capital was menaced by Mogan's rebels, Gov Bramiette and Gen Lindsey
determined to defend the city to the last extremity, and, no United States troops being there, they ordered out all the militia and strangers who happened to be there.
Even small boys of ten to twelve years old, who could shoot a gun, went in with a will and did valiant service, and the thieving rebels were repulsed.
There were, however, some sneaking rebel sympathizers who skulked and hid, and should be marked and scouted from the community.
One of the editors of the Louisville Journal
was in Frankfort
, and skulked and hid, putting himself under the protection of a notorious rebel in crinoline.
What a beautiful specimen of a patriot is this editor!
And after he had skulked, and Mr Middleton
, of the Commonwealth,
had aided in the defence of the city, although his own family was in Shelby
, this valiant knight of the Louisville Journal
, a Copperhead semi rebel sheet, sneers through his dirty journal at the editor of the Commonwealth
and the brave Frankfort
boys, and insinuates cowardice against them.
What a contemptible sneak ! What a really unmitigated traitor, though pretended Union man !
He ought to be scorned by all true men, and scouted from the State
, back to the Northern
rebel home from whence he came.
wants no such Union men as this Northern man with negro on- the-brain rebel principles.
From the evidence before us, we have but little doubt he would have been pleased to see the sear of Government of the State
sacked and burned, if his own precious, "sweet scented" carcass could have been removed from danger.
He had not the mealiness to help to defend the town, but now he is safe, he sneers at those who did. Begun, If you love rebels, go to Dizle, or to the embraces of some she devil of that ilk.
Close of the Pittsburg Fair.
[From the Pittsburg Chronicle
, June 26]
The Sanitary Fair closed on Saturday evening, under circumstances alike satisfactory to its originators and the public at large.
Not since the
Sanitary Fair movement commenced has there been an exhibition to compare at bill in its results with that of Pittsburg
New York with a population of nearly a million, and, as the great commercial centre of the nation, advantages possessed by no other city, raised but little over $1,000,000 while Pittsburg
, with a population of 200,000, and enjoying no advantages other than those which the patriotism of its people and their interest in the welfare of our soldiers give us, raises over $330,000 ! Truly the result is a glorious one, and our people have a right good cause to be proud of it.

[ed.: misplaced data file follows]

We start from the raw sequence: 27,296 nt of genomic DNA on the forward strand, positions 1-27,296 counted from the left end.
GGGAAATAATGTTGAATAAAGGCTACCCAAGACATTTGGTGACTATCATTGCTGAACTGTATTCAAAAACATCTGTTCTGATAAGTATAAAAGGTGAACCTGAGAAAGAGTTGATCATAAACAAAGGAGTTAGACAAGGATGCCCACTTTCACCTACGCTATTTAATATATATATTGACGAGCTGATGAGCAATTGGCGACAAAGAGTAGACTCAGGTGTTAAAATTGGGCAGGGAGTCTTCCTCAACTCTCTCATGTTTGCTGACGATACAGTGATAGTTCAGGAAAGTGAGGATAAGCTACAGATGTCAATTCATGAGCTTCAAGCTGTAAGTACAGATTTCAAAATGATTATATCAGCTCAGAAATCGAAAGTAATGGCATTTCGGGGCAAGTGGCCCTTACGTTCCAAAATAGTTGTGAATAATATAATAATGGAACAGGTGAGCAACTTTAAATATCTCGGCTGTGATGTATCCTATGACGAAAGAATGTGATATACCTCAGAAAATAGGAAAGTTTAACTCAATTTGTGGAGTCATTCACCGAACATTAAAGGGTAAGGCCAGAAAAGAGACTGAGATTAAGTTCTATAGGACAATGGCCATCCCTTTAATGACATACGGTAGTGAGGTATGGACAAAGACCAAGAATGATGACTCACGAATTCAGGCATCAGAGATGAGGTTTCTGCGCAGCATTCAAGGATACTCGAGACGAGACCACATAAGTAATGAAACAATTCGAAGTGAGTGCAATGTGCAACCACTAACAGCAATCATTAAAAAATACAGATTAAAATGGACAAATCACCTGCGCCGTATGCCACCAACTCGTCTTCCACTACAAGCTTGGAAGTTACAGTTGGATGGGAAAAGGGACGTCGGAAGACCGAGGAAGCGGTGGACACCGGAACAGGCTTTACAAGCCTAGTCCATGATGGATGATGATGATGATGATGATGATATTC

The money already secured exceeds $300,000, white it is estimated that the machinery, goods, &c, yet to be sold will bring full $30,000, thus making the total receipts over On Saturday evening, the vote on the Copper Revolving Pistols
was closed, and upon counting the ballot it was found that Major General Frank
had received the largest number of votes.
The sword; which has been on exhibition in the Bazaar, was awarded to General Sheridan
, and the flag to the Forty sixth Pennsylvania regiment.
A was prevalent on Saturday that the Fair
buildings had been purchased by a committee from Wheeling
committee may purchase number of articles of for their Fair, but it is hardly probable that they will require any of the buildings.
A few days the buildings will be removed and little will remain of the great Fair, save the recollection of the pleasant associations formed during its continence, and the conviction that through the noble and sell sacrificing efforts of those engaged in getting it up, a fund has been raised for the aid of our sick and wounded soldiers, through which a vast amount of good may be accomplished.
The Confederates States and China.
[From the N Y Tribune.]
We referred some time a go to a decree issued by the Chinese Government
, at the of the United States
Minister in Pekin
, against the admission of Confederate vessels to any Chinese
The decree is, of course, not to the living of the British
residents in China
, and one of their organs threatens the Chinese with the wrath of President Davis
. "The decree of Prince Kung" it says, Campunts to a casus belli,
and if it should suit President Davis
to make trouble about it he will have an excellent opportunity of doing so. If he selects to retaliate, there is no Power except the United States
that would care to interfere, and that power could do but little.
Confederate cruisers might open communications with the Helpings, and with case sweep the present dy nasty from the throne.
We know of nothing which could be more easily effected; and as, speaking with reference to the law of nations the Confederate States
would have right on their side, unless Prince Kung should select to cat the leek, there would be little difficulty in creating such a complication as might produce most important, perhaps disaster us results."
Increase of pay in the Yankee army.
The President has signed and approved the act to increase the pay of the soldiers in the United States army.
It provides that on and after the 1st day of May last, and during the continuance of the present rebellion, the pay per month of noncommissioned officers and privates in the military service shall be as follows:
, $26, Quartermasters and Commissary Sergeants
of Cavalry, Artillery, and Infantry, $29; Sergeants
of Ordnance, Sappers and Miners, and Pontoniers, $34; Corporate of Ordnance, Sappers and Miners, and Pontoniers, $20; Privates
of Engineers and Ordnance, of the first class, $18, and of the second class, $6; Corporate of Cavalry, Artillery, and Infantry, $18; Chief Buglers
of Cavalry, $23; Buglers, $16; Farriers and Blacksmiths of Cavalry, and Artificers of Artillery, $18; Principal Musicians of Artillery and Infantry, $22; Leaders of Brigade and Regimental Bande, $75; Musicians, $16; Hospital Stewards of the first class, $33; Hospital Stewards of the second class, $25; Hospital Stewards of the third class, $23.
All non commissioned officers and privates in the regular army, serving under enlistments made prior to July 22d, 1861, shall have the privilege of re- enlisting for a term of three years in their respective organizations, until the 1st of August next, and all such non-commissioned officers and privates so re-enlisting, shall, be entitled to the bounty mentioned in the joint resolution of Congress approved January 3, 1864.
In all cases where the Government
shall furnish transportation and subsistence to discharged officers and soldiers, from the place of their discharge to the place of enrollment or original muster into the service, they shall not be entitled to travel pay or commutation of subsistence.